9. Migliavacca M, Assanelli A, Ponzoni M et al. First occurrence of plasmablastic lymphoma in adenosine deaminase-deficient severe combined immunodeficiency disease patient and review of the literature. Front Immunol. 2018 Feb 2;9:113.
  10. Monaco L, Faccio L. Patient-driven search for rare disease therapies: the Fondazione Telethon success story and the strategy leading to Strimvelis. EMBO Mol Med. 2017 Mar;9(3):289-292. 
  11. Sauer AV, Hernandez RJ, Fumagalli F et al. Alterations in the brain adenosine metabolism cause behavioral and neurological impairment in ADA-deficient mice and patients. Sci Rep. 2017 Jan 11;7:40136.
  12. Scott O, Kim VH, Reid B et al. Long-term outcome of adenosine deaminase-deficient patients – a single-center experience. J Clin Immunol. 2017 Aug;37(6):582-591. 
  13. Stirnadel-Farrant H, Kudari M, Garman N et al. Gene therapy in rare diseases: the benefits and challenges of developing a patient-centric registry for Strimvelis in ADA-SCID. Orphanet J Rare Dis. 2018 Apr 6;13(1):49
  14. Tucci F, Calbi V, Barzaghi F, et al. Successful treatment with Harvoni® in an ADA-SCID infant with HCV infection allowed gene therapy with Strimvelis®. Hepatology. 2018 Jul 16. doi: 10.1002/hep.30160. [Epub ahead of print]

Congress bibliography:

  1. Bergemann R, Gaffuri A, Barrett J et al. ADA-SCID: qualitative assessment of caregiver perceptions of treatment options. Presentation at: 44th Annual Meeting of the European Society for Blood and Marrow Transplantation; March 18-21, 2018; Lisbon, Portugal. Abstract B056.
  2. Bergemann R, Mustchin E, Barrett J et al. ADA-SCID: the burden and impact on the patient, caregiver and family. A qualitative research in USA, Italy, France and UK. Poster presented at: International Primary Immunodeficiencies Congress: Focus on Diagnosis and Clinical Care; November 8-10, 2017; Dubai, UAE. Poster 8.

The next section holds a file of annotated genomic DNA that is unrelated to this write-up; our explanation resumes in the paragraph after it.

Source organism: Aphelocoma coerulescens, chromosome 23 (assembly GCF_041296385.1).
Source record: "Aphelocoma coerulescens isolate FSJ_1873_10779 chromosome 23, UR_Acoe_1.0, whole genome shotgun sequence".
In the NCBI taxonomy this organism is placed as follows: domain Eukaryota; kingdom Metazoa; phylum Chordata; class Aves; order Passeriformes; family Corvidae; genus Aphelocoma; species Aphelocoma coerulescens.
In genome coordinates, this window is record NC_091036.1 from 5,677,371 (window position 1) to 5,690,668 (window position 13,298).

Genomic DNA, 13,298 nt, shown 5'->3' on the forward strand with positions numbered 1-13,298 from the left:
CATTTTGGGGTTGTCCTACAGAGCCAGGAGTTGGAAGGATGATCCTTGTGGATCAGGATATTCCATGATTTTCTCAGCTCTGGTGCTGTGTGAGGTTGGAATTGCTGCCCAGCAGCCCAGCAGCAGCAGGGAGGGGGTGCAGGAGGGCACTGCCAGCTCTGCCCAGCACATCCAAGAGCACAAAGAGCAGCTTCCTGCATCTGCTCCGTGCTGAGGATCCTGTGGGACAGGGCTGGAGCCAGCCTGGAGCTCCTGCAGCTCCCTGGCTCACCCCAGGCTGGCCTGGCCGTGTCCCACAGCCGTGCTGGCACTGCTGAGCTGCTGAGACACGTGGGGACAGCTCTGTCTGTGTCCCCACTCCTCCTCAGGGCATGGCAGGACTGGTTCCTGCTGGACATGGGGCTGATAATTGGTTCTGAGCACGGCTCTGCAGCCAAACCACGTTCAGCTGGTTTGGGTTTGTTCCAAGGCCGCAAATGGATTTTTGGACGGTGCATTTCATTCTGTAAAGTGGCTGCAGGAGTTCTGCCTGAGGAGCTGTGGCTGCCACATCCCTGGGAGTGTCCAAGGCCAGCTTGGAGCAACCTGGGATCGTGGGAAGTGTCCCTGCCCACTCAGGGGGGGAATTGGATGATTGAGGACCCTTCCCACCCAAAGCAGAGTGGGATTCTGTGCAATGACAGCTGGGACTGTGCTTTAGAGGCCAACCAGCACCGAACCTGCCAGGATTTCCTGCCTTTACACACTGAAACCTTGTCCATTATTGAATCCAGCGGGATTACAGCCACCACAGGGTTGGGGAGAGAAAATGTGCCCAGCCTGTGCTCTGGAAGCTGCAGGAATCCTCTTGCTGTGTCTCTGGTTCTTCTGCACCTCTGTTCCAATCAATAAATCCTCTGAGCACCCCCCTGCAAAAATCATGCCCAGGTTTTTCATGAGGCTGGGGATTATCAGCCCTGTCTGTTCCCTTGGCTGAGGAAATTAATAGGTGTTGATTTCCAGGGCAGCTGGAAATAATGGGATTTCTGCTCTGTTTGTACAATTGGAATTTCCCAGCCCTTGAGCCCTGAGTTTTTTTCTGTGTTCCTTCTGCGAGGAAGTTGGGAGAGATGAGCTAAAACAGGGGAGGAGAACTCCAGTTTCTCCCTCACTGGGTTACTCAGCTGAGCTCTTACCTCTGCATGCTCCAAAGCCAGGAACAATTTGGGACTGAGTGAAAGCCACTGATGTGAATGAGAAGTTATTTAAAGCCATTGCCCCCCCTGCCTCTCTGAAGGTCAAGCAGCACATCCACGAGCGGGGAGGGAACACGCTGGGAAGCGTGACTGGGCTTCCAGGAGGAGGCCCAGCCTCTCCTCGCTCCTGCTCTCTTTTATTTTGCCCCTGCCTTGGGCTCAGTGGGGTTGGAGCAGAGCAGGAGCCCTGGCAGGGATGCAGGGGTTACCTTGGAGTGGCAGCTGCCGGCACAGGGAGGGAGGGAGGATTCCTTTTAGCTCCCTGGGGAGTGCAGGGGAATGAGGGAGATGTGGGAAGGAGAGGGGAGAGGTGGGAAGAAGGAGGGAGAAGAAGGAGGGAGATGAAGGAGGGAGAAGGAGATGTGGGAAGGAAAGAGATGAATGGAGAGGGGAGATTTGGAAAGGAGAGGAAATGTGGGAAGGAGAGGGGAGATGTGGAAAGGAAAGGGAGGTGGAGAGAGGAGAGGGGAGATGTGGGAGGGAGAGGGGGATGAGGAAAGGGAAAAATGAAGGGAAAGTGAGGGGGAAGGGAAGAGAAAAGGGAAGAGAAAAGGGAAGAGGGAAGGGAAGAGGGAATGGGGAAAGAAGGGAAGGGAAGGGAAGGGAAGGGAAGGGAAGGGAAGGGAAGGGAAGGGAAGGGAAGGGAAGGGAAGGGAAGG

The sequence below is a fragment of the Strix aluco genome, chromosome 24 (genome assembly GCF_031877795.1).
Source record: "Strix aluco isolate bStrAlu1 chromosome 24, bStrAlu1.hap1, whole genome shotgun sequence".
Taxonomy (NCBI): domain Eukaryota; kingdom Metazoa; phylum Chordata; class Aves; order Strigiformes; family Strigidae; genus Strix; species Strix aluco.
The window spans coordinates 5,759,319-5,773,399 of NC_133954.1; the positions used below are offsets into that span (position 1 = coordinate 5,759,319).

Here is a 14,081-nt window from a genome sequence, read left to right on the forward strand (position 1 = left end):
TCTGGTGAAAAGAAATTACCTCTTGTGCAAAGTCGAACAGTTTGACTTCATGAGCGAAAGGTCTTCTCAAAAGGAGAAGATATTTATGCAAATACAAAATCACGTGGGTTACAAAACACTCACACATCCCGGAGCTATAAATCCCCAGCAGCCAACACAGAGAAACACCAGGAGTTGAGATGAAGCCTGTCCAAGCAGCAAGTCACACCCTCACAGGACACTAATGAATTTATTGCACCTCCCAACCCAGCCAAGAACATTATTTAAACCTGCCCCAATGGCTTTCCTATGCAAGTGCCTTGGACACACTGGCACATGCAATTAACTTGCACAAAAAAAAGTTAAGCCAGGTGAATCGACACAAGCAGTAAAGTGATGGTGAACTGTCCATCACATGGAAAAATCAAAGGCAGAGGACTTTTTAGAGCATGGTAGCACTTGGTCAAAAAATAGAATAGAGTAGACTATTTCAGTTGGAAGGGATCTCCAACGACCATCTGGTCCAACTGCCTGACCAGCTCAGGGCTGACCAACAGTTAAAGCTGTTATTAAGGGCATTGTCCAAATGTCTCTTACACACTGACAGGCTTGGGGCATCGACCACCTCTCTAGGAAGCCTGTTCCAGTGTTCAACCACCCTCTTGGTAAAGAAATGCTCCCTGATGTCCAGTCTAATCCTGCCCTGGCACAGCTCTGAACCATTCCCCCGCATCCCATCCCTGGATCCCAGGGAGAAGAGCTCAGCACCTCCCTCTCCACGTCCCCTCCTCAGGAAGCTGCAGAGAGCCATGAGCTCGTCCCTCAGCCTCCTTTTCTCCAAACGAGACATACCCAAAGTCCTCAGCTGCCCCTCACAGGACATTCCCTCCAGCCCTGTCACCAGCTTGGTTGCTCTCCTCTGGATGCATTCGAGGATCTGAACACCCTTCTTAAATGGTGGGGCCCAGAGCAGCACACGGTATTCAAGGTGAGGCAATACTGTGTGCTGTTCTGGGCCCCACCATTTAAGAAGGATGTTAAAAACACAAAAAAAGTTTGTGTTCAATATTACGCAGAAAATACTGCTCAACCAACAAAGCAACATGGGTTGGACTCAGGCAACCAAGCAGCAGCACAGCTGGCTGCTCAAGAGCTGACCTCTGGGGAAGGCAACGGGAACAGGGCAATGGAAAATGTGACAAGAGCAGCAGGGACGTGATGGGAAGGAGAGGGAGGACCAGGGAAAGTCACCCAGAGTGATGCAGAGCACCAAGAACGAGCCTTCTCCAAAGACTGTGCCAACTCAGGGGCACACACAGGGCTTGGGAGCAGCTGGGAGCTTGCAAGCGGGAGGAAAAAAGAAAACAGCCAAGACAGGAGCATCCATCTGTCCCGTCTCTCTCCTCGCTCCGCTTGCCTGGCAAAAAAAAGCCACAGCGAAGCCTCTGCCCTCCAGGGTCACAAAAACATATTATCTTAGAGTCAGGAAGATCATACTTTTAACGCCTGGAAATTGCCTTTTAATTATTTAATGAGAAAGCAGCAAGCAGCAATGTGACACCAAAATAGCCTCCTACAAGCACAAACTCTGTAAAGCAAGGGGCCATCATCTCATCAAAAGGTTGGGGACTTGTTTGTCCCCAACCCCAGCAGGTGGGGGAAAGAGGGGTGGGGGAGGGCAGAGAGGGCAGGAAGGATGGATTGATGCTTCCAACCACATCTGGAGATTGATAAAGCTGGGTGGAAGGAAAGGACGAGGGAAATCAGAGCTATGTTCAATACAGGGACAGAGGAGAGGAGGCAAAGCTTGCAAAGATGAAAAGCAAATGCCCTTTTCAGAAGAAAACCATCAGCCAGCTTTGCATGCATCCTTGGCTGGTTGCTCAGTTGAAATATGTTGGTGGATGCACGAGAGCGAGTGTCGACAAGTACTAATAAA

3. Biasco L, Dionisio F, Pellin D, et al. Clonal Tracking of Engineered Hematopoiesis In Vivo in Humans By Insertional Barcoding. Mol Ther. 2015;23(Suppl 1);S189.
  4. Biasco L, Scala S, Basso Ricci L et al. Comprehensive clonal mapping of hematopoiesis in vivo in humans by retroviral vector insertional barcoding. Blood. 2014;124(21):5.
  5. Biasco L, Scala S, Cieri N et al. Clonal tracking of T-cell composition, fate and activity in vivo in humans. Mol Ther. 2014;22 (Suppl 1):S107-8. 
  6. Petrillo C, Cesana D, Piras F et al. Dissecting immunomodulatory relief of lentiviral restriction in human hematopoietic stem and progenitor cells for efficient gene transfer. Mol Ther. 2014;22 (Suppl 1):S205. 
  7. Gabaldo M, Ferrua F, Cicalese MP et al. Bringing an effective gene therapy to ADA-SCID patients: Strimvelis as a successful example of a collaborative effort involving a charity, a research hospital and a pharmaceutical company. Presented at: 3rd International Rare Diseases Research Consortium Conference; February 8-9, 2017; Paris, France. Abstract 16.
  8. Kotsopoulou N, Kirkpatrick A, Ward N, et al. Development of the manufacturing process for the ex vivo gene therapy for ADA-SCID (GSK2696273). Human Gene Therapy. 2013;24(12):A41.
  9. Kotsopoulou N, Kirkpatrick A, Ward N, et al. Development of the manufacturing process for the ex vivo gene therapy for ADA-SCID (GSK2696273): process design, validation and comparability. Human Gene Therapy. 2014;25(11):A44.
  10. Monaco L, Gabaldo M, Ferrua F et al. Strimvelis as a successful model for the development of accessible advanced therapies for ultra rare diseases. Poster presented at: 9th European Conference on Rare Disease & Orphan Products; May 10-12, 2018; Vienna, Austria. Poster 251.
  11. Scala S, Biasco L, Basso Ricci L et al. In vivo tracking of T cells in humans unveils decade-long survival and activity of genetically modified T memory stem cells. Blood. 2014;124(21):547.